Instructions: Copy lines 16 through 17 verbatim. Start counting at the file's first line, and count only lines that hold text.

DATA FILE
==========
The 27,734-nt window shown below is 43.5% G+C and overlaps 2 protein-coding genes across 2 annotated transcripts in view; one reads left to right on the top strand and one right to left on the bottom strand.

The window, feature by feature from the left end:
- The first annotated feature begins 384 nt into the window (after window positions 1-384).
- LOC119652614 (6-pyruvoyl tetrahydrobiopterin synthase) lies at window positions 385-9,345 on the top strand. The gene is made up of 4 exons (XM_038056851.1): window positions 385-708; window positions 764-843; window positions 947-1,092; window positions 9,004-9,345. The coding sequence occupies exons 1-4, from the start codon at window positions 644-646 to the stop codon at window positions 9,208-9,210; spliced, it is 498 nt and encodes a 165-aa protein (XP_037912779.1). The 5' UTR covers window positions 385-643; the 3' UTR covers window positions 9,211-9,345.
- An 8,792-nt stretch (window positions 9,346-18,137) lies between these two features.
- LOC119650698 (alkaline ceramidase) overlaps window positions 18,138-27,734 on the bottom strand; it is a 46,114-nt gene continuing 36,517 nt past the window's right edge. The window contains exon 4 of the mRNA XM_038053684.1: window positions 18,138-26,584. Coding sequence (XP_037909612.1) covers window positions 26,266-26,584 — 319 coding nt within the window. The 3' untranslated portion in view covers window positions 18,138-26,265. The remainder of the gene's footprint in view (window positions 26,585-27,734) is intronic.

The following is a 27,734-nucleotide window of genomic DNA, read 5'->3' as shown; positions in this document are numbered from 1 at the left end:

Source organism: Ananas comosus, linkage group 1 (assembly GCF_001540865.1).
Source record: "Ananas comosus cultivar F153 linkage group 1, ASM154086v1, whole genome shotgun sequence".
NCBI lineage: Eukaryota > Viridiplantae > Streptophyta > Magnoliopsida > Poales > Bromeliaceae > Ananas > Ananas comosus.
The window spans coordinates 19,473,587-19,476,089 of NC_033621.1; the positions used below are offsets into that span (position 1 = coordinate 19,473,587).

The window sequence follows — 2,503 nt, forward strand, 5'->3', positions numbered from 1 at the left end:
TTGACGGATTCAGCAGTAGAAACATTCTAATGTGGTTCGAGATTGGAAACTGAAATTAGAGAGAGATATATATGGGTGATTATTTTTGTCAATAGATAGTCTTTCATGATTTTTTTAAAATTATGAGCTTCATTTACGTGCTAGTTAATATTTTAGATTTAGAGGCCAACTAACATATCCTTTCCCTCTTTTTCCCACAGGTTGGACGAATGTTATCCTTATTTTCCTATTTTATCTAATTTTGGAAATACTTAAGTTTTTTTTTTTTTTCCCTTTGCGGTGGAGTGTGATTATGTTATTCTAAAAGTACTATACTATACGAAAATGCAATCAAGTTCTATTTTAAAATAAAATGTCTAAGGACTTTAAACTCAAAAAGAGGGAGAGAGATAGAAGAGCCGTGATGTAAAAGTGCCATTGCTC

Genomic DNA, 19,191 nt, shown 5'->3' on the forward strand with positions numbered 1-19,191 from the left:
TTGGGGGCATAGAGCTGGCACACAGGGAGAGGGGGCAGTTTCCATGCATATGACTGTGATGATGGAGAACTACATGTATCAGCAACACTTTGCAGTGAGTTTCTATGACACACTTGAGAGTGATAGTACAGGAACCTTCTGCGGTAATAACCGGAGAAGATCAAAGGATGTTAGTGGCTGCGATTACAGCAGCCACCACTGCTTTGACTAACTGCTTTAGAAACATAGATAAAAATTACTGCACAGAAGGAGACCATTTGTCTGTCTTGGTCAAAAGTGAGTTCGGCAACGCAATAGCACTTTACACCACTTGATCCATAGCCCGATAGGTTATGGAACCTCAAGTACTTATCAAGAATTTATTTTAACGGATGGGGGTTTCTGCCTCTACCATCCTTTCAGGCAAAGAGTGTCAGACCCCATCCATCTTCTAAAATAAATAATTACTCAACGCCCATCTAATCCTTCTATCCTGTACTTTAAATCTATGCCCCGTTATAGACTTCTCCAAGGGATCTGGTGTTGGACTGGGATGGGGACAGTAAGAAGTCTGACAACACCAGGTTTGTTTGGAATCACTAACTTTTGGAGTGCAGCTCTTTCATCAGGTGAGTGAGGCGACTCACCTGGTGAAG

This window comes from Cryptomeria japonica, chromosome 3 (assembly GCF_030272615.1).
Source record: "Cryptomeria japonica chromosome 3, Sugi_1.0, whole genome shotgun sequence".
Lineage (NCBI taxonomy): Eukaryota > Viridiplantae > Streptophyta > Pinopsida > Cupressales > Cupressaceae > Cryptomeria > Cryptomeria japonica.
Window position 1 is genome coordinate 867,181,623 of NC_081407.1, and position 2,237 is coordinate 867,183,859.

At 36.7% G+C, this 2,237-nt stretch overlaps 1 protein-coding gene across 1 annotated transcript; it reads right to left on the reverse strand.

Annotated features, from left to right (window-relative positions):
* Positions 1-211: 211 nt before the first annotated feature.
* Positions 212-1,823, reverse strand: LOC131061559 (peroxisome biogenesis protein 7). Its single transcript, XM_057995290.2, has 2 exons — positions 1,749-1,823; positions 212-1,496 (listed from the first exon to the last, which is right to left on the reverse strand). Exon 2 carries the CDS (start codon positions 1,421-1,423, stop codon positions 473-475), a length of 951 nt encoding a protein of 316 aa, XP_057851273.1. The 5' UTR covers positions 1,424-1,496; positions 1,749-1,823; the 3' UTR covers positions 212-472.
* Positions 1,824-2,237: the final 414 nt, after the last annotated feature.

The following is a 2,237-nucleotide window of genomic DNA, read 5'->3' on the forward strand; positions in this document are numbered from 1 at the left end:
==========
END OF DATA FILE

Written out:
This window comes from Cryptomeria japonica, chromosome 3 (assembly GCF_030272615.1).
Source record: "Cryptomeria japonica chromosome 3, Sugi_1.0, whole genome shotgun sequence".